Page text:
Move it on Up
At the time of its grand opening on April 25, 2008, the Gaylord National Hotel in National Harbor Maryland was one of the largest of its kind. It was the largest hotel project on the Eastern Seaboard, and the fourth largest in the world.
The challenge of a project of this scale was to maintain the grandeur envisioned by the Gaylord Hotels Company while maintaining an ambitious construction schedule and keeping an already substantial budget from ballooning.
One such subcontractor, faced with the task of moving more than 312,000 sheets of drywall from the ground to a team of installers, combined an effective use of a specialized Fascan crane and personnel to maintain their schedule and reduce cost overruns.
Set along the banks of the Potomac River, the massive $865 million facility boasts 2,000 luxurious guest rooms, including 110 lavish suites, and 470,000 square feet of meeting, convention and exhibit space.
National Harbor is located just minutes south of the nation’s capital in Prince George’s County, Md.
The Gaylord National covers 41 acres with a total square footage of nearly 2.5 million square feet. More than 200,000 cubic yards of dirt were moved in the course of construction, more than 180,000 cubic yards of concrete and 3,700 tons of steel were used to create the entire structure.
From the time of its groundbreaking in December 2004, the Gaylord National employed more than 1,400 workers on site each day, working a collective 11,200 work hours per day and 56,000 hours per week. The total number of man hours exceeded 2 million. Total construction time was 3 years, 4 months.
The main challenge facing drywall subcontractor Eldersburg Building Supply was the deploying of some 10 million square feet of drywall in such a way that kept up with the project schedule, minimized equipment or crew downtime, maintained safety or and avoided adding unnecessary additional personnel.
To address the main challenges, Eldersburg was able to use an 8-story articulated crane with a customized grasping fork attachment that was specially designed by Fascan International of Baltimore to deliver wallboard from truck to the entry point on the structure.
There were several challenges of this job site. Among those:
The project had a very small job site footprint: With multiple components of a complex structure happening simultaneously, large equipment was tasked with reducing its movements as much as possible in order to minimize disruption on the job site. The solution here was that the articulated crane, which uses telescoping booms powered by independent rams, made it possible to use the SE Series’ range of motion and reach to accomplish tasks.
The articulated crane also enables a single operator to maintain tighter controls over smaller degrees of movement than the traditional stick boom crane, thus making major equipment moves and adjustments less necessary.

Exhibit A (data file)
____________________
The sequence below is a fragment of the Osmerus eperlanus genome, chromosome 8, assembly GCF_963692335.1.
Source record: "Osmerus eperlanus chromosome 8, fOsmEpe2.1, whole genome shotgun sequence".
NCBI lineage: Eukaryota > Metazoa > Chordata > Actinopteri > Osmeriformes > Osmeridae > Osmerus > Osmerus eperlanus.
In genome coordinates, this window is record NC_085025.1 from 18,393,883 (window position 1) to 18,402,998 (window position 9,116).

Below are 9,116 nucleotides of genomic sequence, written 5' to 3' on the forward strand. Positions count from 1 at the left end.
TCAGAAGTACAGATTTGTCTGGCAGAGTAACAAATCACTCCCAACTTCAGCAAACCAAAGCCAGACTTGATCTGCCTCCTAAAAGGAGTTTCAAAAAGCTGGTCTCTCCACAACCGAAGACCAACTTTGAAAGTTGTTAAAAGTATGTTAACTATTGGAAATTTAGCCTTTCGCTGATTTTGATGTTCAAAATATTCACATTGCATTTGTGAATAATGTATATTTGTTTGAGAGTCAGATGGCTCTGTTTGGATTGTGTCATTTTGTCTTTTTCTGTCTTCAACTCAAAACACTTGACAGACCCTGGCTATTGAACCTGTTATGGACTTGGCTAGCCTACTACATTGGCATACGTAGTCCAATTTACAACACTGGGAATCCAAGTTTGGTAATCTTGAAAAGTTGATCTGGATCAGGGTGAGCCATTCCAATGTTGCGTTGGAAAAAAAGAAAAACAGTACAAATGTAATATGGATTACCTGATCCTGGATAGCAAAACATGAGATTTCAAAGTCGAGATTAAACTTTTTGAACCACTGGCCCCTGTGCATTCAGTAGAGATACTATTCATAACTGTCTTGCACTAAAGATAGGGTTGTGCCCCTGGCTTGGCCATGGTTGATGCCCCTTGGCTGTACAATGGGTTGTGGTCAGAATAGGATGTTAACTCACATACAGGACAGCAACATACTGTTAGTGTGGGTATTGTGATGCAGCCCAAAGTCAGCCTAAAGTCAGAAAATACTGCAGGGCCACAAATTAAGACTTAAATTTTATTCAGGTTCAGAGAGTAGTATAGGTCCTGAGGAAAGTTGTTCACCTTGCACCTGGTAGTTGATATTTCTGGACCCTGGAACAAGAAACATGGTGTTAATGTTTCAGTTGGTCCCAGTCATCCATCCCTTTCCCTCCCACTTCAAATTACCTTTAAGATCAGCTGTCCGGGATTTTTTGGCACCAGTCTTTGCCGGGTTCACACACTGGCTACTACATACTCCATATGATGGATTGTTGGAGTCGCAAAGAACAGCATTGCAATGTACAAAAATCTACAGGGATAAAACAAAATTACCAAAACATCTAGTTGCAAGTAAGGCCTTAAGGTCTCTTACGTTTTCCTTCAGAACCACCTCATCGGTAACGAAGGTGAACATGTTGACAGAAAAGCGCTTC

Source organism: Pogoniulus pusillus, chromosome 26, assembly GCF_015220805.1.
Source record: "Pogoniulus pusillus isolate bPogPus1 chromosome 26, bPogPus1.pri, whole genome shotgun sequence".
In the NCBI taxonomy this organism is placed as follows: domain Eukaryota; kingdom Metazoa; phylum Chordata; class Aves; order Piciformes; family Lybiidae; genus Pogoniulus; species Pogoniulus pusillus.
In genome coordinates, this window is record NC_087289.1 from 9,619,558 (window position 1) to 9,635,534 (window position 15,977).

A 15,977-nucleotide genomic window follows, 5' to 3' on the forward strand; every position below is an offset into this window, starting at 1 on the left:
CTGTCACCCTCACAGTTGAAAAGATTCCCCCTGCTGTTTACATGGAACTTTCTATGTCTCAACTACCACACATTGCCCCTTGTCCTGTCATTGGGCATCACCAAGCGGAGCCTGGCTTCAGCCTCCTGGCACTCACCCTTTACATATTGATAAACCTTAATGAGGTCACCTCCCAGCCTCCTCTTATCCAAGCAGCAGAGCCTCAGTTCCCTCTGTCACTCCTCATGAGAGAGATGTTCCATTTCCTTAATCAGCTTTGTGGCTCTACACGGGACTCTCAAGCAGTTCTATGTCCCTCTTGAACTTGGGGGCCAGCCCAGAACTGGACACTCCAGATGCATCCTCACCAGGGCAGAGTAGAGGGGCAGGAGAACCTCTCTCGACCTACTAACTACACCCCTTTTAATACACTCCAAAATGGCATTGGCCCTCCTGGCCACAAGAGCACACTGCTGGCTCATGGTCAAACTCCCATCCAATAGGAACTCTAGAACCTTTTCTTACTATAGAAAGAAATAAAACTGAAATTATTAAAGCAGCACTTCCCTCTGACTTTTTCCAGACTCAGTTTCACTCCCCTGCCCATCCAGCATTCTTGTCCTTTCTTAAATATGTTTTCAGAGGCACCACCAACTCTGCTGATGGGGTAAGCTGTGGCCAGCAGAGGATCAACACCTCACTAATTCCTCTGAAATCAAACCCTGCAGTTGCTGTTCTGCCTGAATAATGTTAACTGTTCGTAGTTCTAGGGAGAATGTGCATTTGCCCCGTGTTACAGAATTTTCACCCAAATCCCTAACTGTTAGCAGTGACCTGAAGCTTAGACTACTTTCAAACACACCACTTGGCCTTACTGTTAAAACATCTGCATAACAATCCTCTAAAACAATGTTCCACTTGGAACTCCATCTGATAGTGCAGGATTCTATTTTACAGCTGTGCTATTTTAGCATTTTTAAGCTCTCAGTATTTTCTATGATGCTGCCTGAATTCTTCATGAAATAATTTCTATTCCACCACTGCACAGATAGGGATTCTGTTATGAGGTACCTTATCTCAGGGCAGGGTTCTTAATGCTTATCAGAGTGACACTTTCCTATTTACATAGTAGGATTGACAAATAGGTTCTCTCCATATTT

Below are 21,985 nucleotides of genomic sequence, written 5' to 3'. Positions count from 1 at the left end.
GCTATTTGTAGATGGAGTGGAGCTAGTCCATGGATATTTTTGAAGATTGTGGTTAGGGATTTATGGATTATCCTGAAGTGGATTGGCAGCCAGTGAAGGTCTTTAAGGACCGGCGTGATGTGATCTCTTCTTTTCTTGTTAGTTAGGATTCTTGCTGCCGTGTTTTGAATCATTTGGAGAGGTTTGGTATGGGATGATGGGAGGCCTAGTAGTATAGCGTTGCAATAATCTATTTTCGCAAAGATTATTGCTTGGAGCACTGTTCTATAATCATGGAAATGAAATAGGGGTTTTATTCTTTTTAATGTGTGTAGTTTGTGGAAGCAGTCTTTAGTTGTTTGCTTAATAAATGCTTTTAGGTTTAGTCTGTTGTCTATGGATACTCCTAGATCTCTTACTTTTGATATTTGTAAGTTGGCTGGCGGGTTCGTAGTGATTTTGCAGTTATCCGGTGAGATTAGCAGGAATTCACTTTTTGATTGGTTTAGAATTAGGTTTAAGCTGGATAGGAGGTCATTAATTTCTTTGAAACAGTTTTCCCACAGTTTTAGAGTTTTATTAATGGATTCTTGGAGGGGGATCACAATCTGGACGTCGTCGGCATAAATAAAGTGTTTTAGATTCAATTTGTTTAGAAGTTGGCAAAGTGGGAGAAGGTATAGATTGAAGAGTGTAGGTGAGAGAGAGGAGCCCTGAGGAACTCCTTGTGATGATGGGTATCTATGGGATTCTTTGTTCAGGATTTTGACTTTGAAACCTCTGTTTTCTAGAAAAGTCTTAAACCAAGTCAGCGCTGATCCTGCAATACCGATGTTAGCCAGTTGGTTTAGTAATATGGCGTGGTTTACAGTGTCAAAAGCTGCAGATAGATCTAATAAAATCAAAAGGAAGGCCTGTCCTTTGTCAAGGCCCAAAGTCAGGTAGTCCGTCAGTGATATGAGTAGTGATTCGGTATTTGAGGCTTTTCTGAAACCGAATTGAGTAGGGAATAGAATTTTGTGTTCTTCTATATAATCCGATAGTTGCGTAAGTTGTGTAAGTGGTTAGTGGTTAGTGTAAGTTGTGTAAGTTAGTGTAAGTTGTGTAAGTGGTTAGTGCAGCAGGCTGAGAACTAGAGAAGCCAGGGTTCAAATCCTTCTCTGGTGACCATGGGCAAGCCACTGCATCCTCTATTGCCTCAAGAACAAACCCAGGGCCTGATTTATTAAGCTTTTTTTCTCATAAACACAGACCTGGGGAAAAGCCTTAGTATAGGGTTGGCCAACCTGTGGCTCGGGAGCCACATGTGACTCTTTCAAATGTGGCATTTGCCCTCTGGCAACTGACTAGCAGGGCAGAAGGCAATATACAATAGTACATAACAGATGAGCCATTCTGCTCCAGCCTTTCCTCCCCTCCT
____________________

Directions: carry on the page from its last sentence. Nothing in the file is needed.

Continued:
Lastly, the wallboard crane is installed, transported and operated on the bed of a custom-engineered truck, giving the crane an added stability and making it unnecessary to account for additional pieces of equipment to deposit or retrieve the crane.
Another challenge was a tight project schedule. While the Gaylord National took more than three years to complete, the complexity of the project made that an ambitious deadline nonetheless. It was critical for each professional working on the hotel to minimize downtime. Not only did this include delays due to poor planning, but also delays due to equipment failure and technical downtime.
Just as the crane’s range of motion made it possible to keep the crane stationary during the workday, it also made it possible to move the board to the crane-via tractor-trailers-instead of moving the crane to the drywall. This meant that the wallboard was always being delivered to the installation crews within the framed portion of the Gaylord.
With the crane, workers were able to steadily move stacks of 34 sheets of drywall-a process that proved to be two to three times faster than using the “buck hoist” method, which was slower and would have introduced multiple, lengthy delays into the schedule.
In addition, certain reinforcements on the Fascan crane made mechanical failures a rarity. The crane’s fork and rotator pipe hose connection is protected by a heavy-duty high impact ABS tree guard and a steel skeleton and boom tip guard, and the crane includes the industry’s largest oversized hydraulic oil cooler, which reduces leaks and other failures.
Eldersburg Building Supply is, by industry standards, a smaller independent building supplier. The company is constantly competing against much larger suppliers with larger staffs. A large project like the Gaylord National was no exception.
The crane’s centralized operating system enables one person to control the unit, and gives them a vantage point to unload tractor-trailers of drywall without needing a full time support team. One-operator capabilities translated into a reduced personnel commitment for Eldersburg, enabling them to be competitive on the job site.
The crane ultimately unloaded the equivalent of 473 miles of drywall for the Gaylord National Hotel project, and did so in less time and using less manpower than traditional means of delivering materials to installers. W&C
Sidebar: Project detailsName: The Gaylord National Hotel
Location: National Harbor, Md.
Project Owner: Gaylord Hotels, Nashville
Related Consultants and Contractors: Eldersburg Building Supply, Eldersburg, Md. and; Fascan International, Baltimore